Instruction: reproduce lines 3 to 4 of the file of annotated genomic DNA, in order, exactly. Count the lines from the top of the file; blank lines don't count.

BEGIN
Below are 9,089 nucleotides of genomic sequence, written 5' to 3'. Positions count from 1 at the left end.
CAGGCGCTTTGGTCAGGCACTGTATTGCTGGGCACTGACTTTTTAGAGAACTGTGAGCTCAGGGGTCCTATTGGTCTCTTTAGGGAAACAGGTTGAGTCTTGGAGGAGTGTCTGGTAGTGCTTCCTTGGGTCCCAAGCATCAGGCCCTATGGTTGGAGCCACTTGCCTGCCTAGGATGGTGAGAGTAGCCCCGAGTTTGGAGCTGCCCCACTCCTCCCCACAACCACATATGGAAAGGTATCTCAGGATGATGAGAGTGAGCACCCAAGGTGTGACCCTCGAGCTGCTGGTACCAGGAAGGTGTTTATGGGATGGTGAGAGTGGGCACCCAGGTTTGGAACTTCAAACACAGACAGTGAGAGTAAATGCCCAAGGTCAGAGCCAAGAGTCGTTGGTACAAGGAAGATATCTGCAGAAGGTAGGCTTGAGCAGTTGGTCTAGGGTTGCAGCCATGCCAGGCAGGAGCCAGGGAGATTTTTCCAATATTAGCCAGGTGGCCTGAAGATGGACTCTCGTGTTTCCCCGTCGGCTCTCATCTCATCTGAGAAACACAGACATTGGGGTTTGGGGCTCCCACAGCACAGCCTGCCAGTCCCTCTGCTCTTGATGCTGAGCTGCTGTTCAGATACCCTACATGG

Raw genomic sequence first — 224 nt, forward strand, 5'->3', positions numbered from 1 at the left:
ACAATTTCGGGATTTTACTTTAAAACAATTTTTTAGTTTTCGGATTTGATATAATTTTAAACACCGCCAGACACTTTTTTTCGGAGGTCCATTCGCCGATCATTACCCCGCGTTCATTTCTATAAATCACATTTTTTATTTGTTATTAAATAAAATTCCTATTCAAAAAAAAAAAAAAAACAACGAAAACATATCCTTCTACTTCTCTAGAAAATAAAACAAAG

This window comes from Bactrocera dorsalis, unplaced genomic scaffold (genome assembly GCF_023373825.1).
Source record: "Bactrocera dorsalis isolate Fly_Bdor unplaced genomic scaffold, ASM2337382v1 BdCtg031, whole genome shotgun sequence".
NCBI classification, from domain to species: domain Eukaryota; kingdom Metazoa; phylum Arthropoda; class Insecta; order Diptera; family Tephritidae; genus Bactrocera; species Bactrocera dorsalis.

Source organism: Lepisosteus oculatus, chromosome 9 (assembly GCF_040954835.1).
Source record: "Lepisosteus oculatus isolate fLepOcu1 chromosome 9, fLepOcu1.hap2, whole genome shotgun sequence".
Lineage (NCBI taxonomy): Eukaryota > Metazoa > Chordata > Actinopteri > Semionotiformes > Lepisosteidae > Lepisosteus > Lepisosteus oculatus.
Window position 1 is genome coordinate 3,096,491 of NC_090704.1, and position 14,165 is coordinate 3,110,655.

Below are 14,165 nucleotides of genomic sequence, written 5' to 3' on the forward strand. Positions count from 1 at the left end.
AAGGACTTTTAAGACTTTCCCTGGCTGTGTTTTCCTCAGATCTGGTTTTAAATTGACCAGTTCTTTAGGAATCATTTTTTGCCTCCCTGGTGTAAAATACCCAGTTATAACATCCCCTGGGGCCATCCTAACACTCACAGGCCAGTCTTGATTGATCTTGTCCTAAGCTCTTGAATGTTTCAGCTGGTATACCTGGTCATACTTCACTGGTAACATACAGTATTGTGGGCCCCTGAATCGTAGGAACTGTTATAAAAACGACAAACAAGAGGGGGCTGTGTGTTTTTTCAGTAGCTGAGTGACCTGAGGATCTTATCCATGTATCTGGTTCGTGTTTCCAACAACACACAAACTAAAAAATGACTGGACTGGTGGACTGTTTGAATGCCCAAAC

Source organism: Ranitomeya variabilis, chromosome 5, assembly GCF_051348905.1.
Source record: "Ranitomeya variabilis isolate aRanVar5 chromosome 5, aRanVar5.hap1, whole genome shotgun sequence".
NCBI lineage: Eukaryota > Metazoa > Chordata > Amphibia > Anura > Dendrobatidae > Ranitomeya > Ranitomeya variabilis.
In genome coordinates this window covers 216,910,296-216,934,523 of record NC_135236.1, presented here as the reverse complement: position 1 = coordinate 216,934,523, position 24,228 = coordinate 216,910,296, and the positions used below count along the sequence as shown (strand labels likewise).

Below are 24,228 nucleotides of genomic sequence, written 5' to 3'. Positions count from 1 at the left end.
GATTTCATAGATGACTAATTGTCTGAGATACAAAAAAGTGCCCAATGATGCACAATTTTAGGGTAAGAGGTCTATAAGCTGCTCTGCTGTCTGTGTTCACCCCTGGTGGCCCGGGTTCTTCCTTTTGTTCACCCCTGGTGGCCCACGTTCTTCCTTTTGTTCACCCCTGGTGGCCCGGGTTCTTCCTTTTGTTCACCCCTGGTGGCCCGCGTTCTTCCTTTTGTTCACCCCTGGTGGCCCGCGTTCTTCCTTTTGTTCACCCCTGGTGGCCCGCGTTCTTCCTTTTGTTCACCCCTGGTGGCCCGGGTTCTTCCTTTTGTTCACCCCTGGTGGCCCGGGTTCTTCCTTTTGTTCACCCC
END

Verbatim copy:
Raw genomic sequence first — 224 nt, forward strand, 5'->3', positions numbered from 1 at the left:
ACAATTTCGGGATTTTACTTTAAAACAATTTTTTAGTTTTCGGATTTGATATAATTTTAAACACCGCCAGACACTTTTTTTCGGAGGTCCATTCGCCGATCATTACCCCGCGTTCATTTCTATAAATCACATTTTTTATTTGTTATTAAATAAAATTCCTATTCAAAAAAAAAAAAAAAACAACGAAAACATATCCTTCTACTTCTCTAGAAAATAAAACAAAG